What Are EU Funds?
EU funds represent a crucial facet of financial support for entrepreneurial ventures within the European Union. As every member country contributes to the EU budget, each member state possesses the prerogative to leverage these funds to bolster its industrial growth and fortify its economic foundation.
EU-funded projects are instrumental in providing co-financing through either government entities or direct EU bodies, thereby diminishing the risk to the business owners and their investors. They serve to stimulate investments in innovative technologies and concepts, particularly those deemed inherently risky yet aligning with the EU's vision for future technological development.
These initiatives span an array of themes, application strategies, and desired outcomes across various industries and utilization domains. In this concise overview, we shall primarily focus on innovations and the technology sector, a domain personally well-versed by the author of this text.
It is paramount to grasp the concept of the Technology Readiness Level (TRL) before delving deeper into EU funding mechanisms. TRL, an acronym for Technology Readiness Level, is graded on a scale from 0 to 9, signifying the spectrum of technological maturity. TRL 0 denotes an initial concept idea, while TRL 9 signifies a fully commercialized product, technology, or service.
The TRL level of your idea restricts your eligibility for specific EU funding calls. Some calls cater to projects at TRL 0, while others necessitate the presence of a functional prototype that is not yet prepared for mass production or customer deployment. We shall primarily focus on the latter scenario.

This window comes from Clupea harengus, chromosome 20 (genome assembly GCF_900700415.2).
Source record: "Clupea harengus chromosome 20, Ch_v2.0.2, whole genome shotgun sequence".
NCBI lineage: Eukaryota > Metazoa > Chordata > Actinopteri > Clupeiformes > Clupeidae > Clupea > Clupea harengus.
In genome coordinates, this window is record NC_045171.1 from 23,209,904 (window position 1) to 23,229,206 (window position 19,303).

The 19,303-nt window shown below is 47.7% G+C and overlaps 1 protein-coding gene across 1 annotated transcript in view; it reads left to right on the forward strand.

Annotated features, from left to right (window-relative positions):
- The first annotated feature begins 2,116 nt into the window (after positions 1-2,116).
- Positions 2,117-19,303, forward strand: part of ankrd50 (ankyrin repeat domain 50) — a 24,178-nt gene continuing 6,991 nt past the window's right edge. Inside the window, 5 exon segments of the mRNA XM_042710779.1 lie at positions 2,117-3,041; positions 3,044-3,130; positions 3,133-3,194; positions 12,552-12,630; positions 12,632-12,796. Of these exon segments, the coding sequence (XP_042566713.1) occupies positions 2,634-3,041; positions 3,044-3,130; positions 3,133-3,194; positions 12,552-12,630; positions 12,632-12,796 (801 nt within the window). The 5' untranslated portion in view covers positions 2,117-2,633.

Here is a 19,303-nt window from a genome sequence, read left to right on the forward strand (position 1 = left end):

Typically, the EU funding landscape features perspectives and multi-year durations defined by specific objectives and varying co-financing percentages. During the pre-application phase, hearings and drafting periods are conducted for each individual call. Consultants specializing in project development are often present during this stage, meticulously noting the particulars of each call.
Let's consider an illustrative example. Suppose there is a call for innovative products aimed at supporting nascent companies, offering a total financing amount of up to 150,000 Euros from the EU, with a maximum co-financing rate of 85% for your project.
Now, imagine you lead a relatively new company, operating for less than five years, and have conceived an innovative project. In your case, it's a blend of hardware and software designed to address household composting and food waste reduction—issues of paramount interest to the EU. Assuming you've already developed a prototype, albeit at a TRL 5 stage (a prototype tested in a real environment), and your aim is to further refine it in preparation for commercialization.
To proceed, it's advisable to engage a competent consultant who can assist in crafting your proposal. This proposal should encompass a detailed budget spanning 1-2 years, encompassing equipment, software, and other essentials, all contingent on the specific call type and its financial provisions. Typically, the proposal incorporates personnel salaries, along with the provision of necessary work equipment such as laptops and monitors.